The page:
Use the best components available

When an individual employee has a routine task she or he wants to automate, typically they are not the only one in the company, or in the world, to have that need. It would be much more effective to get a ready solution than to encourage this individual to make their own robot. In many cases the prebuilt robot might need some tailoring, but one properly done robot should include options to solve typical tailoring needs. That is not rocket science, and it is the case with most software products and services.

Another typical use case is larger processes that consist of many tasks and are linked to many systems. Those implementations must read and enter data to several other IT systems and process data between them. In these cases, the whole implementation can be based on many existing modules. Some of these needs are so typical, like SAP, NetSuite and Salesforce interfaces, that the proprietary robotic solutions can offer tools for them. But often there are much more needs for less typical systems. It doesn’t make any sense for big RPA vendors to make components for all of these needs. The only solution is an open ecosystem where different parties, open source developers or commercial providers can offer those implementations.

When automation starts to include more intelligence and AI, scalability becomes even more relevant. There is a need to combine the best modules of the automation, AI and other relevant software solutions. It is not possible for one tool or a proprietary system to offer all of the needed and best components. This leads to a situation where individual developers spend time implementing something that is not in their core competence area and that others have already implemented well in other systems.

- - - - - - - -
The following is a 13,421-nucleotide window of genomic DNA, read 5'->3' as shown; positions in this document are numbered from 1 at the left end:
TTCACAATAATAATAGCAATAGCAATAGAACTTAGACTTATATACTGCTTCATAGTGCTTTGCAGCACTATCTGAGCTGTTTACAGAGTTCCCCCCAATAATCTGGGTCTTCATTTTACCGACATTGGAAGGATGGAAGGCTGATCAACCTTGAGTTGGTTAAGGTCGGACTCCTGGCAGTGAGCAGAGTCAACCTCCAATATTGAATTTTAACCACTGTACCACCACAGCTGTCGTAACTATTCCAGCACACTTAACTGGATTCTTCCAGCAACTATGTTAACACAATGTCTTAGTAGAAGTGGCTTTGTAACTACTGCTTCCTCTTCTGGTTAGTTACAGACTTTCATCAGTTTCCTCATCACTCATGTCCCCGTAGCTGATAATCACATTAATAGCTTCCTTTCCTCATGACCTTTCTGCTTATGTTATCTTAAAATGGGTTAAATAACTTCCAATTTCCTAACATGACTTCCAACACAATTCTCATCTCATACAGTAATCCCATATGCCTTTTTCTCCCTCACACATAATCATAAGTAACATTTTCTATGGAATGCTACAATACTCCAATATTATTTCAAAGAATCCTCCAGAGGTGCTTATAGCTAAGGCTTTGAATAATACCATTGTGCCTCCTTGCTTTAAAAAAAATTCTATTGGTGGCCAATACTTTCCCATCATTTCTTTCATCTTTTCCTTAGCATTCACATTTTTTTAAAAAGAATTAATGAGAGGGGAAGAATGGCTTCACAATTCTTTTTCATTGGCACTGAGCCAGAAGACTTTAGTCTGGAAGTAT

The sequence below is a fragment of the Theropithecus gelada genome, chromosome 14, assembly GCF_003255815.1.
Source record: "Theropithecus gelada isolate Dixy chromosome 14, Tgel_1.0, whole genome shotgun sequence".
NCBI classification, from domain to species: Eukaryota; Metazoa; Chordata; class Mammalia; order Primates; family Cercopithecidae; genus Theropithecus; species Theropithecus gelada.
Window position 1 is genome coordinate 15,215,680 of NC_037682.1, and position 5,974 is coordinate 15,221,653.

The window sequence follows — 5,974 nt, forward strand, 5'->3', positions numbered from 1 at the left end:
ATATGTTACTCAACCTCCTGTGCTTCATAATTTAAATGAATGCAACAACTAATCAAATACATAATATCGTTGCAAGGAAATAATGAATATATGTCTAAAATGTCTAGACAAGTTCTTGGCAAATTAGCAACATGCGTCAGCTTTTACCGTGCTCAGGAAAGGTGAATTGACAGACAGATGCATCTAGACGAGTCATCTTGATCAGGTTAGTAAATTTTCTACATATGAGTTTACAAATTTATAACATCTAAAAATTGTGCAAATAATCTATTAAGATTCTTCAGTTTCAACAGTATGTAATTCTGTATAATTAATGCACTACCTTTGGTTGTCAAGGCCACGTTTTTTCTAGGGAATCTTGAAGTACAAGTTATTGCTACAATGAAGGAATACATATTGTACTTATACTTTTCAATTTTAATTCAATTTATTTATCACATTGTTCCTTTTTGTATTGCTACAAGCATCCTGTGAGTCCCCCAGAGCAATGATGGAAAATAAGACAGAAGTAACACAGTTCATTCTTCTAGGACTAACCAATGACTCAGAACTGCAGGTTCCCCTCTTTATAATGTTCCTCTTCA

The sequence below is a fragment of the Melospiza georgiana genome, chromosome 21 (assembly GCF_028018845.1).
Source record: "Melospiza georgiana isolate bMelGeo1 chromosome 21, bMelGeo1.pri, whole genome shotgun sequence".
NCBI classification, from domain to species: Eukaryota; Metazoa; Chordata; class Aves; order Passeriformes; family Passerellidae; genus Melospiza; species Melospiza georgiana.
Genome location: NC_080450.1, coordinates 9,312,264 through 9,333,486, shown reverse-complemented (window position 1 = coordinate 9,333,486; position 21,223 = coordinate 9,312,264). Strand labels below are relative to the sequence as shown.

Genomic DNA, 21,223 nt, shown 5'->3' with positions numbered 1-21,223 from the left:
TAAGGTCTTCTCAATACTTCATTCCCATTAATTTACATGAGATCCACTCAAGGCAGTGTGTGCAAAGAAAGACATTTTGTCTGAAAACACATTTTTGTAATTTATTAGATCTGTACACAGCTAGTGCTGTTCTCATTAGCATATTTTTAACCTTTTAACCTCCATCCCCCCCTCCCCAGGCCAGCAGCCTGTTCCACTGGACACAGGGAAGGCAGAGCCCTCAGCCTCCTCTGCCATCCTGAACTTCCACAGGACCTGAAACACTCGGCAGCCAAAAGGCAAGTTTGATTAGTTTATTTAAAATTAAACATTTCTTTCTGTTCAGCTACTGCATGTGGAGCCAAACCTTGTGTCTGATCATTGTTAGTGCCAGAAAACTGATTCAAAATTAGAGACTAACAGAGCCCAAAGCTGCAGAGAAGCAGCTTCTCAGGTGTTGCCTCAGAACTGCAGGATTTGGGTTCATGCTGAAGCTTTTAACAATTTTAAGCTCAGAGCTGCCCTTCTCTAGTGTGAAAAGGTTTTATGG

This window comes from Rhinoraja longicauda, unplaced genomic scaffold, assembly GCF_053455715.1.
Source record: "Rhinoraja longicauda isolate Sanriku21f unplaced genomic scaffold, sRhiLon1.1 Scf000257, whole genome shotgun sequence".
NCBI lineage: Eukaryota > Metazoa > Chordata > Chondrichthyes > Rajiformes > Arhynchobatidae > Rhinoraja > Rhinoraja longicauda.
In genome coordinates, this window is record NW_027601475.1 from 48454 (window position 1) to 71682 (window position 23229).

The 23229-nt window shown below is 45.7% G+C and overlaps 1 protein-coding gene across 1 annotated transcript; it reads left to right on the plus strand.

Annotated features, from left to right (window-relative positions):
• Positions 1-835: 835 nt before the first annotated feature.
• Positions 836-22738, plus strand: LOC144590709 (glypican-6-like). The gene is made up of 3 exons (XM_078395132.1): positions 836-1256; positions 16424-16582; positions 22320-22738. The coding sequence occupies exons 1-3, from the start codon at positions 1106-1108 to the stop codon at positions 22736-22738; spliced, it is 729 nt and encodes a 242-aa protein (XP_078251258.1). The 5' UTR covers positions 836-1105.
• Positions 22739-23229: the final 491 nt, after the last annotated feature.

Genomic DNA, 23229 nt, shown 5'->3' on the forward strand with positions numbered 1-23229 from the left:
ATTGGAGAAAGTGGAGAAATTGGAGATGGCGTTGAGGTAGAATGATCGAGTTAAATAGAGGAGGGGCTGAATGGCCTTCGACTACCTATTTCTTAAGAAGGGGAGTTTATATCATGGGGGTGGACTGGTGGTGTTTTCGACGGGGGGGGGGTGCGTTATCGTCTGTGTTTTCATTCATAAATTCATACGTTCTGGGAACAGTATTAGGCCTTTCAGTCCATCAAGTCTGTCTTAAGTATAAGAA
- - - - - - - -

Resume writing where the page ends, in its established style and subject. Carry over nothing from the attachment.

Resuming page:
Robocorp’s approach

Robocorp’s solutions are based on open source and commonly used programming tools. The principle is that it is easy to use existing software modules and robots in implementations. The whole ecosystem is based on openness and offers tools to make robust, scalable implementations. The business model is based on the real use of robots. So, there is no incentive to try to sell development tool licenses to all possible employees.

The software industry has learned many best practices over decades. Software is built on modules, and developers try to find the best possible modules for their software. There is a large community of developers that make modules and publish them as open source or commercially. Why should RPA and automation be something different? It is not going to be different. The same principles will prevail in automation implementations too. That’s why we want to offer tools and models to build automation with those principles.

Jouko Ahvenainen is Co-Founder and COO of Robocorp, a serial entrepreneur, and a tech and business pioneer.